Way back when, before I realized with absolute certainty that Woodworking was not to be my vocation, I apprenticed to a furniture maker who created gorgeous curved wooden handrails for ski-in, ski-out trophy homes. The amount of labor that went in to making just one of these was astounding—often taking three men a period of three months. So I have a true appreciation for what designer Paul Loebach has accomplished with the intricate twists and tantalizing turns of the Wonderful Watson Table.
Watson Table. Designed and Manufactured by Paul Loebach.
The Watson Table Joins the Best of Classic Wood and Contemporary Carbon Fiber
Given the table’s most famous namesake, you might be tempted to assert that its construction is merely “elementary,” but the piece’s actual antecedents postdate the milieu of Sherlock Holmes. Modeled after the intertwining dance of DNA, Loebach’s Watson Table is rather indebted to Dr. James Watson, “the American scientist famous for discovering the helical structure.”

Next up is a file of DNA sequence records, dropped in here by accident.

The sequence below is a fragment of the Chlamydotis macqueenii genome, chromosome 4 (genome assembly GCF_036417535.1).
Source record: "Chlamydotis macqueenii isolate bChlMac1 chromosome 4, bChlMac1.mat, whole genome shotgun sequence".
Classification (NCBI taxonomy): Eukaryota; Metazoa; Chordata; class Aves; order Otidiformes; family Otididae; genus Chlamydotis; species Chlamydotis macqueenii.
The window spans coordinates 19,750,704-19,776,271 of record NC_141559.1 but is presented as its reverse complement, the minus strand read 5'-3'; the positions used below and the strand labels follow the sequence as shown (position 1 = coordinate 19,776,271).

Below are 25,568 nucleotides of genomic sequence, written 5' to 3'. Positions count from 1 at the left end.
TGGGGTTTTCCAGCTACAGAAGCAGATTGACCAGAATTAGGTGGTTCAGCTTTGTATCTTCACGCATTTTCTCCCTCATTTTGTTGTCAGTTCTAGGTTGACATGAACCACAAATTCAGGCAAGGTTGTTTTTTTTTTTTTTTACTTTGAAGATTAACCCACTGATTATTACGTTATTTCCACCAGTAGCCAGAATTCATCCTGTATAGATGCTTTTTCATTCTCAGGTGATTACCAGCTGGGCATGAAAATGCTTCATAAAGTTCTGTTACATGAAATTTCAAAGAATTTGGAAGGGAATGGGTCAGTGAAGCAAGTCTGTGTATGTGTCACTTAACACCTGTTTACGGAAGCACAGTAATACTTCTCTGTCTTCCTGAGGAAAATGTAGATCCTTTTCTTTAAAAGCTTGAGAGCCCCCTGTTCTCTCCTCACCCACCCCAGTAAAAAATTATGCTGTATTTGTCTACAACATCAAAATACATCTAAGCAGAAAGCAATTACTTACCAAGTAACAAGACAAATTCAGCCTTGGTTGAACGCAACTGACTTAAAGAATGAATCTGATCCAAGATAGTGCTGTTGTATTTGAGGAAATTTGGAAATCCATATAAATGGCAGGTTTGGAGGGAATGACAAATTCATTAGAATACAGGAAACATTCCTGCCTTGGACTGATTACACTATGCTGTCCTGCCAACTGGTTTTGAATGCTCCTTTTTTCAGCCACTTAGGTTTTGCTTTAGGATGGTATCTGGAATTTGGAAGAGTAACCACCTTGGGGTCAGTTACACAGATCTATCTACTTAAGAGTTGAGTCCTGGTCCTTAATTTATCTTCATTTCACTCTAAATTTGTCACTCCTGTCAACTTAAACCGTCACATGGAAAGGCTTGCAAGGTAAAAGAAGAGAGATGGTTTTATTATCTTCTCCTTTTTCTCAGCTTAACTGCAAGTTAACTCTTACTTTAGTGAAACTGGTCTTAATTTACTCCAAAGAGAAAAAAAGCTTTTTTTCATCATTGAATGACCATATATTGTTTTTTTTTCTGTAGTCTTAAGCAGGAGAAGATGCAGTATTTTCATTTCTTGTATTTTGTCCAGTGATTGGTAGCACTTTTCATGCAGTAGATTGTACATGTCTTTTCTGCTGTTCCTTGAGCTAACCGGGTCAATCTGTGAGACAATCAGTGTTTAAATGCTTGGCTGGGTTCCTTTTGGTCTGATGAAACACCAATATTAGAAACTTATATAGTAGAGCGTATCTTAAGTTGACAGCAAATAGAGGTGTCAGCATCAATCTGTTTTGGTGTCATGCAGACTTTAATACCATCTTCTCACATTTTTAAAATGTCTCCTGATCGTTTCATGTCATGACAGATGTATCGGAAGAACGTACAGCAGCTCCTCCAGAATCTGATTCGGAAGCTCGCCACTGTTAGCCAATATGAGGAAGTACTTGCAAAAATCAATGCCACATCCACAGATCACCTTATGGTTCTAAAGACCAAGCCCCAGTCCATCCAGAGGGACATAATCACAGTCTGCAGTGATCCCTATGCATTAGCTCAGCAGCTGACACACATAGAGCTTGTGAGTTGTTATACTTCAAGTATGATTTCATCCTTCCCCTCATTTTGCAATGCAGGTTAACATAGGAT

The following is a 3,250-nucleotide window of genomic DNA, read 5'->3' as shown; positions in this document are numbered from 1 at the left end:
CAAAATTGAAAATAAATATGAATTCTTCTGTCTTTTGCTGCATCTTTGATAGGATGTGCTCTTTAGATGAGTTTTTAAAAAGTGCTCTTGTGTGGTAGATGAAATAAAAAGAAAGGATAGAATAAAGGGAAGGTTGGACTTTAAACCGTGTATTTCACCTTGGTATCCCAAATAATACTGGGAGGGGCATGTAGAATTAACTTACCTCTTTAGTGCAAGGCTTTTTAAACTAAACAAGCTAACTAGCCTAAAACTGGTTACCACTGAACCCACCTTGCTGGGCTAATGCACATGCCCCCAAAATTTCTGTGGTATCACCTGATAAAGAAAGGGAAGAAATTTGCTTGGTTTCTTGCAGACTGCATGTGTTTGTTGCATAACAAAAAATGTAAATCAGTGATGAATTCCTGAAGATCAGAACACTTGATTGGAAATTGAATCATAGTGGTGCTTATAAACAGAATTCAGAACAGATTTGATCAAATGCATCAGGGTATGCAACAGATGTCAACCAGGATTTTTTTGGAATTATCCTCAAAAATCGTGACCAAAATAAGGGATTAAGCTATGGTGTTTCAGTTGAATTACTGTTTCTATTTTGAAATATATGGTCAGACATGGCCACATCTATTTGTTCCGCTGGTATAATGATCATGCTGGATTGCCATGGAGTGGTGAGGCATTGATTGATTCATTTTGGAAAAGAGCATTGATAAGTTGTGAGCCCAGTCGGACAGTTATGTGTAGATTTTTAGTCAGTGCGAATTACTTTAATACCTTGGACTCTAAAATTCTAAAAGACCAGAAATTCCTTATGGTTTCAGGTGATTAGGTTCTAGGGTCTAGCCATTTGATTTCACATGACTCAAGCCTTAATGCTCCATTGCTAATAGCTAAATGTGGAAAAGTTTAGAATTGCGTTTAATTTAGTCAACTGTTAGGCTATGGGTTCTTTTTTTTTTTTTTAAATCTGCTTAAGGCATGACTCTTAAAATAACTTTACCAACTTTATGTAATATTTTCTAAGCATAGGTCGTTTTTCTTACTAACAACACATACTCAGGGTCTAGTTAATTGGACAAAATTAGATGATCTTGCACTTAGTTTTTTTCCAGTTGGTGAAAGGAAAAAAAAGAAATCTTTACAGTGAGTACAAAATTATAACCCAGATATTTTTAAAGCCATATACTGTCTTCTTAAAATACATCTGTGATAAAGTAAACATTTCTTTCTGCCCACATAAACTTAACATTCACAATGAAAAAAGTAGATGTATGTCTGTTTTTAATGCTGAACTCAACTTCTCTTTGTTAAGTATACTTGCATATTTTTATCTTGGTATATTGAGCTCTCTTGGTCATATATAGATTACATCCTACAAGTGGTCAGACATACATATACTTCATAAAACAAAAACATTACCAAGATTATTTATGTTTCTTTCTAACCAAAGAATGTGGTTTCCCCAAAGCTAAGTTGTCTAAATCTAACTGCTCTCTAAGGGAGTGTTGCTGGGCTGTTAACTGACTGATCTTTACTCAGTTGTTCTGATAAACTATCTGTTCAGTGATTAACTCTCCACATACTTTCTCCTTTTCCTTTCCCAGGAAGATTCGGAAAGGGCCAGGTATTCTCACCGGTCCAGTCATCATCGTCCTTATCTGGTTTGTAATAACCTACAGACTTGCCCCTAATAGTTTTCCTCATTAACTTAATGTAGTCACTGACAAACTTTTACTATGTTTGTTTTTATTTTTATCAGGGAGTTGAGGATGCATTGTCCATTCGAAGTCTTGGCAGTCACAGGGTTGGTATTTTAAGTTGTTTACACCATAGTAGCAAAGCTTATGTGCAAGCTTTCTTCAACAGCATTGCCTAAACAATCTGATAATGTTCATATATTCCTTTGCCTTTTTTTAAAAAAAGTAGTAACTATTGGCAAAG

Loebach’s feat with Watson doesn’t match that of Dr. James, but it does make for a nice tribute. The designer achieved the unique structure of the table’s legs by synthesizing composite materials technology common to aeronautics with the traditional craftsmanship of boatbuilding.
The result is a visibly compatible relationship. In fact, Watson’s compelling look is owed not only to its accomplished replication of DNA, but also to the give and take between the two materials. The strands of wooden laminate wrapped around the carbon composite interior is an intriguing interplay of opposites: of old and new, dark and light—a veritable yin and yang joining past and future into a daring new aesthetic.
About the Designer: Paul Loebach’s grandfather built airplanes for the U.S. military in the 40s, and his father developed new plastic molding technologies for Union Carbide in the 70s, so it’s no wonder his work exemplifies an innovative use of materials. Among Loebach’s collection of tables, chairs, lights, shelves, and home accessories, you’ll find plastic alongside glass, powder-coated metal cozied up to wax, and—in the exuberant Watson Table—carbon fiber intertwined with wooden laminate. Each of Loebach’s intriguing projects explores design as a “structured language that holds a balance between the continuity of recognizable imagery, and the poetic shift of innovation as we adapt objects to our changing lifestyles.”